Microorganisms live in a very different world than us — a world commonly submerged in water. But, at such microscopic sizes, swimming in water seems far more like swimming through tar. Understanding the dynamics of how microorganisms travel through liquids can help us control their spread.
Since the microbial world is a liquid one, flows play an important role in setting microbe motion. Bacteria, for instance, commonly have “run-tumble” dynamics: They swim forward for a time then briefly tumble in a new, random direction. Walls and obstacles can impact these dynamics, not only by simply getting in the way but also by changing the flows caused by the bacteria. In this way, even distant objects interact with the swimmers through flow.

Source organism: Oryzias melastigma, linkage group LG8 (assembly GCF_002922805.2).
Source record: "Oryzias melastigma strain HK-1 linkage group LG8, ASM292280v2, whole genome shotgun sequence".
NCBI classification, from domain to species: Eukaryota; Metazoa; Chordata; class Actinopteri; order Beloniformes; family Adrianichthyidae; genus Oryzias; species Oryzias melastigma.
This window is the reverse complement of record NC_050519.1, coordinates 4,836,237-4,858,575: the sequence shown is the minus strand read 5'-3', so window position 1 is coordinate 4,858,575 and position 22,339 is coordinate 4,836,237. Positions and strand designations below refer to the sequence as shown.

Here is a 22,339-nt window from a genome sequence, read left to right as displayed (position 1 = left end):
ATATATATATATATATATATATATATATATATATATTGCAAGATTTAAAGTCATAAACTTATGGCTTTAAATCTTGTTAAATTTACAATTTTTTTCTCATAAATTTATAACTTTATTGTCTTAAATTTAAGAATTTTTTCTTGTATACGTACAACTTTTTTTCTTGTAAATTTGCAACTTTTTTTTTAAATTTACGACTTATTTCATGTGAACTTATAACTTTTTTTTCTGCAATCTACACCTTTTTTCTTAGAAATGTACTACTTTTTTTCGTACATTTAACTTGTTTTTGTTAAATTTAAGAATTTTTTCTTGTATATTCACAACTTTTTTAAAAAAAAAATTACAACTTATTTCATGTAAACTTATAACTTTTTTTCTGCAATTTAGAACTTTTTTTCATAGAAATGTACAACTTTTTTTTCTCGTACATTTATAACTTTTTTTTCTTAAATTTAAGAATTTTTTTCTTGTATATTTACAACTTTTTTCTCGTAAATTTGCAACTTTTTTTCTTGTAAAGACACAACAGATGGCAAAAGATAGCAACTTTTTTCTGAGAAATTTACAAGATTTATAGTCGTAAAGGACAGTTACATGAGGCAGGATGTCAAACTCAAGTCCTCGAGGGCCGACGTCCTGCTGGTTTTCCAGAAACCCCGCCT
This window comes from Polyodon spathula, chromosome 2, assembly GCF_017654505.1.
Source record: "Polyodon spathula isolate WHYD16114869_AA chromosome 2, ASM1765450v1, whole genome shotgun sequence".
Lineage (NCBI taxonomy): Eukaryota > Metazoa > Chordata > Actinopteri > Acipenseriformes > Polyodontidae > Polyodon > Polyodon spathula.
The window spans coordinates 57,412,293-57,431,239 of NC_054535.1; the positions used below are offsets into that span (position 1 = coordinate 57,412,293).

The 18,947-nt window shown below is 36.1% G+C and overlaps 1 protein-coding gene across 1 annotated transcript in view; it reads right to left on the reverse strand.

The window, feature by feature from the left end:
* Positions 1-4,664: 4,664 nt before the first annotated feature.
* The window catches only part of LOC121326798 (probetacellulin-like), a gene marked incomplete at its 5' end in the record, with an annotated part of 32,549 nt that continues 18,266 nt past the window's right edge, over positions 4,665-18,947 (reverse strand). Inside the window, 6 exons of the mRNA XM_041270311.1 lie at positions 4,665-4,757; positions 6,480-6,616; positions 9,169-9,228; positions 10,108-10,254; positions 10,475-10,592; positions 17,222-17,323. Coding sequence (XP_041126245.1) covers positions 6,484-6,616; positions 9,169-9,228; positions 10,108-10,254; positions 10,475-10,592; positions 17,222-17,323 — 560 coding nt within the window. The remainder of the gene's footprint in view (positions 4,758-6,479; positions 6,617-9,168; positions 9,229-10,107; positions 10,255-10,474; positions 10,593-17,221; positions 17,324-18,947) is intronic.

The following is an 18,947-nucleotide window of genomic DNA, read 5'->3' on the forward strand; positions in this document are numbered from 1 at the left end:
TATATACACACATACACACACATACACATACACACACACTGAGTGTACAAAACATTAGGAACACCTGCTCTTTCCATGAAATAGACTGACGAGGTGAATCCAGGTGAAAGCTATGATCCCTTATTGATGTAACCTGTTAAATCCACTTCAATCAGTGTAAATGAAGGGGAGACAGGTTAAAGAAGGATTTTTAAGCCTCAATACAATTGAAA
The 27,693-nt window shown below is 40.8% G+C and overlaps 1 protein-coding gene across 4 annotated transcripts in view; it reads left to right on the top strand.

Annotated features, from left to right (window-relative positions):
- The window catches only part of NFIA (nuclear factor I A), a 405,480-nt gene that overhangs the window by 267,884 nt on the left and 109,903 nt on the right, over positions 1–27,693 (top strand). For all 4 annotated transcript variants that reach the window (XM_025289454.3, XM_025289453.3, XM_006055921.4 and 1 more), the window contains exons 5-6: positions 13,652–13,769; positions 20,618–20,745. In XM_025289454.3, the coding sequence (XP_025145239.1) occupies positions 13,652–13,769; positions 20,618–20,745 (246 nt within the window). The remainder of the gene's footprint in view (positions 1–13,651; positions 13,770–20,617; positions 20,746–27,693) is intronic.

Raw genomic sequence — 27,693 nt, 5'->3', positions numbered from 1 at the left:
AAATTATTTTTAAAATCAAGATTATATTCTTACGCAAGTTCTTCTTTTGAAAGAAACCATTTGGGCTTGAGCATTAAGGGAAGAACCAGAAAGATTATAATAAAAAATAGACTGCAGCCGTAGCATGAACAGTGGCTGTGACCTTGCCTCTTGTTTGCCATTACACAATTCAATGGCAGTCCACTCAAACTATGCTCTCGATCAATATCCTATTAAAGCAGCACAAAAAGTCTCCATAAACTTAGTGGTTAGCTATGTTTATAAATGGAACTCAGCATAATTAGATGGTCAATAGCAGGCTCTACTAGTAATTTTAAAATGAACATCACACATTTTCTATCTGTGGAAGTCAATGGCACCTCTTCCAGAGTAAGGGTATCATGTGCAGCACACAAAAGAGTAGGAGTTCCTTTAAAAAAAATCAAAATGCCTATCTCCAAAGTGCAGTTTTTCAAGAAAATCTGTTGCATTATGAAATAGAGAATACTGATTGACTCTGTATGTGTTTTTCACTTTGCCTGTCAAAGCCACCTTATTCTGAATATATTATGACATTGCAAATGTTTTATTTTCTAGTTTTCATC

These hydrodynamic interactions are challenging to predict. We’ve worked with Joost de Graaf (University of Edinburgh), who has developed versatile models for computationally simulating the dynamics of self-propelled particles (such as living bacteria) within fluids. These simulations build swimmers out of beads, which appear raspberry-like in shape. The resulting models reproduce well the hydrodynamics of swimming cells, like E. coli or sperm, which means that in the future these models may be able to accurately predict swimming dynamics in complex geometries and flows.